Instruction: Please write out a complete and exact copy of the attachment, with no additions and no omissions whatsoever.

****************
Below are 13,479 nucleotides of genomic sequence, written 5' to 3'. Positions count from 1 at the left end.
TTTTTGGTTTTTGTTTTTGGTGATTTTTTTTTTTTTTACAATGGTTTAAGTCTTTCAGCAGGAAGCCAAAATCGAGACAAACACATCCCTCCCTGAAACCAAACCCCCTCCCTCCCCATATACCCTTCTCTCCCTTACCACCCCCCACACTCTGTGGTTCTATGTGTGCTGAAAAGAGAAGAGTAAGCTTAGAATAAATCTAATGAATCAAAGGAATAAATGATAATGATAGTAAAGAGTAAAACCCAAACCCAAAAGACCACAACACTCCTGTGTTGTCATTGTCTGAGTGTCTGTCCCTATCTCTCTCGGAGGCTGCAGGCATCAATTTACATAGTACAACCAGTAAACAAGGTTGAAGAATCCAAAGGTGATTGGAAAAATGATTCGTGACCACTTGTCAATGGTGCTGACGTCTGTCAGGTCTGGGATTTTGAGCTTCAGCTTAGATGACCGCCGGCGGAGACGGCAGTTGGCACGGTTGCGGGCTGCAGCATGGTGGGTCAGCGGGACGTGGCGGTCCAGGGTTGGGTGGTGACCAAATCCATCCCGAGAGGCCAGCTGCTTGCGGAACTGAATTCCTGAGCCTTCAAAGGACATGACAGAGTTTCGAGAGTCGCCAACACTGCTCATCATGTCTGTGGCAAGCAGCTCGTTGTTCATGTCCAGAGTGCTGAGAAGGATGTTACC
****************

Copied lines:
Below are 13,479 nucleotides of genomic sequence, written 5' to 3'. Positions count from 1 at the left end.
TTTTTGGTTTTTGTTTTTGGTGATTTTTTTTTTTTTTACAATGGTTTAAGTCTTTCAGCAGGAAGCCAAAATCGAGACAAACACATCCCTCCCTGAAACCAAACCCCCTCCCTCCCCATATACCCTTCTCTCCCTTACCACCCCCCACACTCTGTGGTTCTATGTGTGCTGAAAAGAGAAGAGTAAGCTTAGAATAAATCTAATGAATCAAAGGAATAAATGATAATGATAGTAAAGAGTAAAACCCAAACCCAAAAGACCACAACACTCCTGTGTTGTCATTGTCTGAGTGTCTGTCCCTATCTCTCTCGGAGGCTGCAGGCATCAATTTACATAGTACAACCAGTAAACAAGGTTGAAGAATCCAAAGGTGATTGGAAAAATGATTCGTGACCACTTGTCAATGGTGCTGACGTCTGTCAGGTCTGGGATTTTGAGCTTCAGCTTAGATGACCGCCGGCGGAGACGGCAGTTGGCACGGTTGCGGGCTGCAGCATGGTGGGTCAGCGGGACGTGGCGGTCCAGGGTTGGGTGGTGACCAAATCCATCCCGAGAGGCCAGCTGCTTGCGGAACTGAATTCCTGAGCCTTCAAAGGACATGACAGAGTTTCGAGAGTCGCCAACACTGCTCATCATGTCTGTGGCAAGCAGCTCGTTGTTCATGTCCAGAGTGCTGAGAAGGATGTTACC